HOUSTON - More than 8,000 inmates, many in poor health, are packed into the Harris County Jail amid a rampaging pandemic.
For Sheriff Ed Gonzalez, the challenge has required a Herculean response, with life or death for literally hundreds of souls, dependent upon his leadership.
“We operate within tight confines. We have a lot of people congregated in settings and a lot of people coming in with underlying issues,” said Gonzalez.
And yet despite plentiful predictions of catastrophic loss, only three Harris County inmates have perished as a consequence of COVID-19 since March – an extraordinary outcome rooted in the rigor of prevention instituted by the sheriff.
“Our medical team that we have in-house stayed focused. Our detention officers stayed focused. The protocols we put in place really helped. The screening upfront, being able to quarantine effectively and really manage those populations, while it was a logistics nightmare, proved to be effective,” said Gonzalez.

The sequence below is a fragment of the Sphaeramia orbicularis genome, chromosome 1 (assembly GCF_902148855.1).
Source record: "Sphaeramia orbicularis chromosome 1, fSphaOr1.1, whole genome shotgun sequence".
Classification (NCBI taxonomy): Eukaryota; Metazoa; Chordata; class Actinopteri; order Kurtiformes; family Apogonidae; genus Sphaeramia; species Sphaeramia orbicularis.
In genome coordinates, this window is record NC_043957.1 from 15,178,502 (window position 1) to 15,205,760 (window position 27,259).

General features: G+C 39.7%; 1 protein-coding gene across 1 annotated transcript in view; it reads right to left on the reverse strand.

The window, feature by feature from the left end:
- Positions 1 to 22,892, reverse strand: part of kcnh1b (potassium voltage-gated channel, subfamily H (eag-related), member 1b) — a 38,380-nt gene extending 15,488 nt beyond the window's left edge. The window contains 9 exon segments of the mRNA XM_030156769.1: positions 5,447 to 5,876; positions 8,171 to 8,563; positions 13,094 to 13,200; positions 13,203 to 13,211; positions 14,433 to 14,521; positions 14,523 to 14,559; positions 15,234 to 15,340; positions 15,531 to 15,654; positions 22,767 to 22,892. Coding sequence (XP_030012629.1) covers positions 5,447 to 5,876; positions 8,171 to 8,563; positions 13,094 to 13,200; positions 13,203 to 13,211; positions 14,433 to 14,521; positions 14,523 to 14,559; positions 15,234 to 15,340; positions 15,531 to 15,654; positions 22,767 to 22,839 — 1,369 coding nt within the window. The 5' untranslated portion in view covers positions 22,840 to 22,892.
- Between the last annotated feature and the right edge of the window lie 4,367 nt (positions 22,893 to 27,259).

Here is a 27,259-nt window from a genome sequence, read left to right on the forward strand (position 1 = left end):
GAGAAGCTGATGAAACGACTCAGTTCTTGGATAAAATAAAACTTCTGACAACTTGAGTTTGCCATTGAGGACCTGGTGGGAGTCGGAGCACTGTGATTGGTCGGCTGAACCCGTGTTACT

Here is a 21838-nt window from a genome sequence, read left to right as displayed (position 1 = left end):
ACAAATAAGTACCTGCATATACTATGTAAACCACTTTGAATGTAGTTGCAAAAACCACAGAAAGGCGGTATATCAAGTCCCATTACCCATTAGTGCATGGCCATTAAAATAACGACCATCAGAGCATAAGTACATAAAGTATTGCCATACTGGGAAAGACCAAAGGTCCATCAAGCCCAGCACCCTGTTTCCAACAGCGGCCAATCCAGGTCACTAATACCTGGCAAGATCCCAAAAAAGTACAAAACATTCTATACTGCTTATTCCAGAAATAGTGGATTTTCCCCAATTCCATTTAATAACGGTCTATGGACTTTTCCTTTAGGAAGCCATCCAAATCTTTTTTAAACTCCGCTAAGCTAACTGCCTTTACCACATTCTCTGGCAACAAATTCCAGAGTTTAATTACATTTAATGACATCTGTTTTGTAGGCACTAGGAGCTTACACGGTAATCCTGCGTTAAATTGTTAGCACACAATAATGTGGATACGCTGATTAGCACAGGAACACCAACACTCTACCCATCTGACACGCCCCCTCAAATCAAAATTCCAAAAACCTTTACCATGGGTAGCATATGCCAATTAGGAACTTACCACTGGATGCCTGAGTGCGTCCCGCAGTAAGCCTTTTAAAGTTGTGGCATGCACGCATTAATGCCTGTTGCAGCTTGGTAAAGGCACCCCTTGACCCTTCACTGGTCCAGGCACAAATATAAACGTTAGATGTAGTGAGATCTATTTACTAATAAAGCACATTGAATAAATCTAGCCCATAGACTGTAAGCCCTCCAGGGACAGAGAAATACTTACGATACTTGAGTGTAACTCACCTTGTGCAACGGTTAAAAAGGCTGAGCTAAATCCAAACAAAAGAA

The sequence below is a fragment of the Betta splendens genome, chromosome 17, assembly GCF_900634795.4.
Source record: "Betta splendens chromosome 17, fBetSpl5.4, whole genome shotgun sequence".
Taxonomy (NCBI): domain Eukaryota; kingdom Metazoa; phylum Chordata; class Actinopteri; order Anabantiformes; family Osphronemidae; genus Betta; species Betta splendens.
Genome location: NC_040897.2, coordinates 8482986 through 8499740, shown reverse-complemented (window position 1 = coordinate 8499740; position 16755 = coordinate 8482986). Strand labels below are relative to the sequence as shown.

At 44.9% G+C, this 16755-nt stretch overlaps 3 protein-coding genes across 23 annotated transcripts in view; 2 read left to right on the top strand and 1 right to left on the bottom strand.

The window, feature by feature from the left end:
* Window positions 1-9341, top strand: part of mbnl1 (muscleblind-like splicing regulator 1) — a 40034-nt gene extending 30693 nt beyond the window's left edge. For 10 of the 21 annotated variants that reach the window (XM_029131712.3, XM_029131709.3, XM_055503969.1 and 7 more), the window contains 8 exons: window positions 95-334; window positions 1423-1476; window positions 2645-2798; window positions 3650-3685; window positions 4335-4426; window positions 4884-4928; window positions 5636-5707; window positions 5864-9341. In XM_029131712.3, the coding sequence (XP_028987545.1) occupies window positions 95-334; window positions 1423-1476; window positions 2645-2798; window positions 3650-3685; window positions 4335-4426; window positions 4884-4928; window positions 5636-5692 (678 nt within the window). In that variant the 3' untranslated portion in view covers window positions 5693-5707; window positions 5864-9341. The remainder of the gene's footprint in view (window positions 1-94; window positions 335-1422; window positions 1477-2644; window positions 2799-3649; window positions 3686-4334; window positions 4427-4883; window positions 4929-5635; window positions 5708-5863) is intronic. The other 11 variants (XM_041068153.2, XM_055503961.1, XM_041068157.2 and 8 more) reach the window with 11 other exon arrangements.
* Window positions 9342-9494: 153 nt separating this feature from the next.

Most critical, says Gonzalez, is preventing the virus from entering the building.
To that end, 95 percent of inmates have been tested along with nine out of 10 members of his own department.
“We learned that some were coming to work asymptomatic. They didn’t even know it. So we were able to nip that in the bud, make sure that they were quarantined, get better and get them back to work,” said Gonzalez.
The sheriff says the success achieved at the Harris County Jail is verifiable proof that across the board testing, PPE, and distancing are among our most potent weapons against the spread of COVID-19.